“I only lifted my ass and half of the bunch was screaming my name that I was going,” Arensman told GCN after back-to-back top-10s on stages 7 and 8. “It’s good to know. I will take it as a compliment, I guess.”

Elsewhere, it looked like Bora-Hansgrohe might have a brilliant young lieutenant in Florian Lipowitz alongside leader Martínez, whose provisional fifth place shows he’s on some of the best form of his career so far, but the young German was forced out of the race before stage 5 due to sickness, waving goodbye to a solid start to his debut Grand Tour, which included being the only support rider to stick with the contenders and limit his leader’s losses on stage 2’s first summit finish. If nothing else, Martínez himself feels good, and he’s not putting limits on his goals.

“Of course, it is a really long Giro,” Martínez said after finishing second to Pogačar on the stage 8 summit finish, his second such result of the race so far. “There are also hard stages coming and let’s see … why not think also of the pink jersey?”

With Pogačar already home and dry, Martínez led the GC group over the line on stage 2’s summit finish at Oropa, with teammate Lipowitz finishing fifth after leading out his team captain.

All that’s required – as if it’s easy – is for the stronger teams like Ineos, perhaps Decathlon-AG2R La Mondiale – whose Ben O’Connor has been one of the more active contenders and sits fourth overall third in the Mere Mortal standings – to shrug off past Grand Tour habits and thumb through a more recent edition of the pro cycling playbook, or for lone souls with little to lose to go on a snatch-and-grab solo effort a little like Chris Froome in 2018.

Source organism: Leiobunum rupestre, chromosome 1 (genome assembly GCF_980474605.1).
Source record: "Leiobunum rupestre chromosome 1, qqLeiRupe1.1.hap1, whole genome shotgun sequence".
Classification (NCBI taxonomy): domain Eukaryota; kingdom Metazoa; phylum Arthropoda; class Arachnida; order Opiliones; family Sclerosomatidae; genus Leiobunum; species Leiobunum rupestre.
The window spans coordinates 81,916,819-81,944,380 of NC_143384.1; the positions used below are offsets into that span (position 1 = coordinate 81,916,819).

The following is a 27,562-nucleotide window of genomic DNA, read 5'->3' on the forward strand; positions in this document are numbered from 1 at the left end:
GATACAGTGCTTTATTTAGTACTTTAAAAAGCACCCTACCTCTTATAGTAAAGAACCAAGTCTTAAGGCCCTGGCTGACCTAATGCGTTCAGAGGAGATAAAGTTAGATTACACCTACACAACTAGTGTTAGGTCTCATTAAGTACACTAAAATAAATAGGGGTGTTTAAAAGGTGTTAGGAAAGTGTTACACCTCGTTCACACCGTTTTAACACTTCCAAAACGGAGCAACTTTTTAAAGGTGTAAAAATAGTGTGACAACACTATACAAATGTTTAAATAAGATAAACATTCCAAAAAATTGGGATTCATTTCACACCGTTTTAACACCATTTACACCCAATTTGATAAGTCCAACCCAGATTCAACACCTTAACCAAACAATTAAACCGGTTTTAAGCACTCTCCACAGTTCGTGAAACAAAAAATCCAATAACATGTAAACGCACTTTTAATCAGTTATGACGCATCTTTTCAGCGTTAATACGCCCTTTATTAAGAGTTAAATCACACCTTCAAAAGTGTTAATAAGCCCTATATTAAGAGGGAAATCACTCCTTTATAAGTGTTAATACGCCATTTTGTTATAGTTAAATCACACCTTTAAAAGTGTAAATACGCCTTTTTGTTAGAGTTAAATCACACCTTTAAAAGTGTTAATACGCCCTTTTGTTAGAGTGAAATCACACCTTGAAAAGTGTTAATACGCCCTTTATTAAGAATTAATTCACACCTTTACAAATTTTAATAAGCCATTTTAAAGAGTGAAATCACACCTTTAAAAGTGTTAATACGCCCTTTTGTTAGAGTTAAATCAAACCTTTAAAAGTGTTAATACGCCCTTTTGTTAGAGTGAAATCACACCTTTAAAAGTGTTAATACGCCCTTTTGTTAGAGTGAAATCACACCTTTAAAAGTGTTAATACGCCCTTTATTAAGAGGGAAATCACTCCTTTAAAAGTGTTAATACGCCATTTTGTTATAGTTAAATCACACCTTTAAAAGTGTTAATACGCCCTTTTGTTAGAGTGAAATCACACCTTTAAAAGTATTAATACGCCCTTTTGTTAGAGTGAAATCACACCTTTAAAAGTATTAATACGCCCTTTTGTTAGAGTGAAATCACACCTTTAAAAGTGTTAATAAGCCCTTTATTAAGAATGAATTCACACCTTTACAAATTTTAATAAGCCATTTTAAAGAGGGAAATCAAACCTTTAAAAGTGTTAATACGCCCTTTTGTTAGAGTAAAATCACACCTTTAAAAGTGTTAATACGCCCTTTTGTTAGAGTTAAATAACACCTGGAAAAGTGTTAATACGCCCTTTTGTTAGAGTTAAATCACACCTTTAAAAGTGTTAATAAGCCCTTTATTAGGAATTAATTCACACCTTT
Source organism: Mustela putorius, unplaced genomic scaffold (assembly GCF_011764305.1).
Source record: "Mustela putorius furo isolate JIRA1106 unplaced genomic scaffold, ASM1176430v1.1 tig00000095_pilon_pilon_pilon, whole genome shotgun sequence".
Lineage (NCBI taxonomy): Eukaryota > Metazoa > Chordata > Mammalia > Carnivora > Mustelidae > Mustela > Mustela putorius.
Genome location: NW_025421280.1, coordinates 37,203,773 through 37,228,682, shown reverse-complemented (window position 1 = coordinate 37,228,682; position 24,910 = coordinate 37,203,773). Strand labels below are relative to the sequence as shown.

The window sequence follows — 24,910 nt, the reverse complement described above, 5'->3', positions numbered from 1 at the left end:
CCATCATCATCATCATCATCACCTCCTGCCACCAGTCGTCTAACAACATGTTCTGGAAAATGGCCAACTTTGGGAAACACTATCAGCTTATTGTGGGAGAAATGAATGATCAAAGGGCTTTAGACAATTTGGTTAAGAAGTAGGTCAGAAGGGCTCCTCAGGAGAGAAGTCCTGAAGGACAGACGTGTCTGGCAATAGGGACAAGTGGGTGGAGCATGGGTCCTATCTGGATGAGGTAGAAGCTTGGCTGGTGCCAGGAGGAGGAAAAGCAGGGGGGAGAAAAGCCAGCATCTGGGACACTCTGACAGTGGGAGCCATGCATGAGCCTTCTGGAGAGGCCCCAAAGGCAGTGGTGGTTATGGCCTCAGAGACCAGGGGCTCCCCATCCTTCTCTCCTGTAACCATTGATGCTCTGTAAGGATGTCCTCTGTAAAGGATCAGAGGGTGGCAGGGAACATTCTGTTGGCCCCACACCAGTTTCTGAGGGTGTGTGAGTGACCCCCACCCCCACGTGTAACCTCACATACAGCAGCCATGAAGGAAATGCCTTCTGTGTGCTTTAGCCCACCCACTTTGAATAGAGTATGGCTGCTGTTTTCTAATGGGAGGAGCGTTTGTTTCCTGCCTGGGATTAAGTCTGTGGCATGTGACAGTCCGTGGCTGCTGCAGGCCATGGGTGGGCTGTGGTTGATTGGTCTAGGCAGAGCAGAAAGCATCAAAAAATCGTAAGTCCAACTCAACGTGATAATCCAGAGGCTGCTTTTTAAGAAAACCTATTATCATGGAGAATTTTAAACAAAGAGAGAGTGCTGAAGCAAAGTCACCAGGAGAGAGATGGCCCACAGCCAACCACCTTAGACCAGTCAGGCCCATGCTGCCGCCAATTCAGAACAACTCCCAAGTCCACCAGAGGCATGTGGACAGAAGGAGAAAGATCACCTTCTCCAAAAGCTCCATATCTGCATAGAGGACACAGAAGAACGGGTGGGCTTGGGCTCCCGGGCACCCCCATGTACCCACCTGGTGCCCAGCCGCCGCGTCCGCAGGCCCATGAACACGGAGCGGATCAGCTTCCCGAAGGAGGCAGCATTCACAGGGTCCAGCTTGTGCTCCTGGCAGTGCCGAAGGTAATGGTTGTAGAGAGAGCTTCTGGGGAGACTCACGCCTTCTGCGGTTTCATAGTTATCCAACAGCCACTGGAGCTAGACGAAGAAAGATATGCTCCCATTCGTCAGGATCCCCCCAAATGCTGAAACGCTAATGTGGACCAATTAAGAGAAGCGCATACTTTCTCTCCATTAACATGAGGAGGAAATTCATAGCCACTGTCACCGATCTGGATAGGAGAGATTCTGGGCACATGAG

Playing leapfrog

Further yet down the standings are another collection of aforementioned lone souls and outsiders who might be looking for a conventional, but no less difficult, way of leapfrogging back into the top 10. Juan Pedro López, for instance, currently sits 17th after reported sickness has put him on the back foot thus far. His 9:41 deficit is just about in the window of opportunity to pull a Guillaume Martin or Ben O’Connor by sneaking into a breakaway.

A good day in the breakaway could also put Aurélien Paret-Peintre – or indeed Valentin – into a useful position for O’Connor, who’s already got Alex Baudin in a decent support position just outside the top 10. The same might be said for Giovanni Aleotti in support of Martínez, his almost 14-minute disadvantage having the potential to work in their favour going into the mountains proper; a breakaway stepping stone for the Colombian?

Others who have repeatedly stated their intentions to go after stage wins could also find themselves in a good position should they meet their objectives. Say Romain Bardet wins a stage from a breakaway, he only has to have two and a half minutes to propel himself back into the top 10.

After losing time earlier in the Giro, Bardet had hopes for breakaway success on stage 8, but UAE Team Emirates had other ideas.

It’s close, and the list of possible protagonists is long with several more opportunities to come, including some seriously tough stages in the high mountains where Pogačar’s team are going to be stretched to breaking point, and where the other GC teams should jolly well leave them to do all the work.

“The maglia rosa is there and it is not written, it is not engraved yet that Tadej is going to bring it to Rome,” said Bernie Eisel, Bora-Hansgrohe sports director and former pro. “I think to be successful you have to get up every morning and believe you can take it off him, and I think that’s what we are doing.”

It can be hard to get excited about a race for second, but it ain’t over ’til it’s over, and if it is over, there should be some bloody good racing not too far behind the man head to toe in pink.